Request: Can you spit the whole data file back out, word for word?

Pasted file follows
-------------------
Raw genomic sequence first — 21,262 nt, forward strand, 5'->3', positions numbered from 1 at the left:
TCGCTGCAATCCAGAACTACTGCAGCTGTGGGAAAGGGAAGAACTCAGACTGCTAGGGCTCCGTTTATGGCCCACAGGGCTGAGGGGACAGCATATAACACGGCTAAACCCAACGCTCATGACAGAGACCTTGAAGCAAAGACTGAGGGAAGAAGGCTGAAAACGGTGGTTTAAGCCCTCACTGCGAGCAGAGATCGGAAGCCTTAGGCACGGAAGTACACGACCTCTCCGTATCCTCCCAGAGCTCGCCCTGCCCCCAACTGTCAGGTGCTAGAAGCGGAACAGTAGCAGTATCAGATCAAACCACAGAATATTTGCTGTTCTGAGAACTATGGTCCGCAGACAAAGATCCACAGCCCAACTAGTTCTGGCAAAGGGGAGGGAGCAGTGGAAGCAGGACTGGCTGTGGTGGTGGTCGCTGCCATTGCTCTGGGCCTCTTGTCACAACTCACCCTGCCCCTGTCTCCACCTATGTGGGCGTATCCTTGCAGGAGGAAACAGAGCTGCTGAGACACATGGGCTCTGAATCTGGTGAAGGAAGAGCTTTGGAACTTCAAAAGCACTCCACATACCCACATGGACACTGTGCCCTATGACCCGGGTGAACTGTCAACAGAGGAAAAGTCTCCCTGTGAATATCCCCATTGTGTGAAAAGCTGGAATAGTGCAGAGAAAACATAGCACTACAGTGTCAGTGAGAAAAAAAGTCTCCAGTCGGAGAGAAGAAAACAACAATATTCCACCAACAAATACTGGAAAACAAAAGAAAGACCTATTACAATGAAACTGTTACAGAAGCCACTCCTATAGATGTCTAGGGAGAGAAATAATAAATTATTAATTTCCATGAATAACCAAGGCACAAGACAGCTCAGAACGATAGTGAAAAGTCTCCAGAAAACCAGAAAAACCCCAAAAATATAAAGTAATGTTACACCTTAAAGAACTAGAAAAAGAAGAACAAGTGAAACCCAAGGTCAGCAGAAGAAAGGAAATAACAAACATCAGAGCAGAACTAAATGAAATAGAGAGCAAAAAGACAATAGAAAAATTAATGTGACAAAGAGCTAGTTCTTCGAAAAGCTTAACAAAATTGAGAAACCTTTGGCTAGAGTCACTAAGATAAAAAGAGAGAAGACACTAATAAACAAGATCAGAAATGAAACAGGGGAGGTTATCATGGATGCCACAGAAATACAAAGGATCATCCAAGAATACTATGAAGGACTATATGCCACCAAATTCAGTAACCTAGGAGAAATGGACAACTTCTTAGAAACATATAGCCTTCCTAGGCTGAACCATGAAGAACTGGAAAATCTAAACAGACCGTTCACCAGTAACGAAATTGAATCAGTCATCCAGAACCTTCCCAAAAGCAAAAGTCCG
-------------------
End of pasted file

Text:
Raw genomic sequence first — 21,262 nt, forward strand, 5'->3', positions numbered from 1 at the left:
TCGCTGCAATCCAGAACTACTGCAGCTGTGGGAAAGGGAAGAACTCAGACTGCTAGGGCTCCGTTTATGGCCCACAGGGCTGAGGGGACAGCATATAACACGGCTAAACCCAACGCTCATGACAGAGACCTTGAAGCAAAGACTGAGGGAAGAAGGCTGAAAACGGTGGTTTAAGCCCTCACTGCGAGCAGAGATCGGAAGCCTTAGGCACGGAAGTACACGACCTCTCCGTATCCTCCCAGAGCTCGCCCTGCCCCCAACTGTCAGGTGCTAGAAGCGGAACAGTAGCAGTATCAGATCAAACCACAGAATATTTGCTGTTCTGAGAACTATGGTCCGCAGACAAAGATCCACAGCCCAACTAGTTCTGGCAAAGGGGAGGGAGCAGTGGAAGCAGGACTGGCTGTGGTGGTGGTCGCTGCCATTGCTCTGGGCCTCTTGTCACAACTCACCCTGCCCCTGTCTCCACCTATGTGGGCGTATCCTTGCAGGAGGAAACAGAGCTGCTGAGACACATGGGCTCTGAATCTGGTGAAGGAAGAGCTTTGGAACTTCAAAAGCACTCCACATACCCACATGGACACTGTGCCCTATGACCCGGGTGAACTGTCAACAGAGGAAAAGTCTCCCTGTGAATATCCCCATTGTGTGAAAAGCTGGAATAGTGCAGAGAAAACATAGCACTACAGTGTCAGTGAGAAAAAAAGTCTCCAGTCGGAGAGAAGAAAACAACAATATTCCACCAACAAATACTGGAAAACAAAAGAAAGACCTATTACAATGAAACTGTTACAGAAGCCACTCCTATAGATGTCTAGGGAGAGAAATAATAAATTATTAATTTCCATGAATAACCAAGGCACAAGACAGCTCAGAACGATAGTGAAAAGTCTCCAGAAAACCAGAAAAACCCCAAAAATATAAAGTAATGTTACACCTTAAAGAACTAGAAAAAGAAGAACAAGTGAAACCCAAGGTCAGCAGAAGAAAGGAAATAACAAACATCAGAGCAGAACTAAATGAAATAGAGAGCAAAAAGACAATAGAAAAATTAATGTGACAAAGAGCTAGTTCTTCGAAAAGCTTAACAAAATTGAGAAACCTTTGGCTAGAGTCACTAAGATAAAAAGAGAGAAGACACTAATAAACAAGATCAGAAATGAAACAGGGGAGGTTATCATGGATGCCACAGAAATACAAAGGATCATCCAAGAATACTATGAAGGACTATATGCCACCAAATTCAGTAACCTAGGAGAAATGGACAACTTCTTAGAAACATATAGCCTTCCTAGGCTGAACCATGAAGAACTGGAAAATCTAAACAGACCGTTCACCAGTAACGAAATTGAATCAGTCATCCAGAACCTTCCCAAAAGCAAAAGTCCG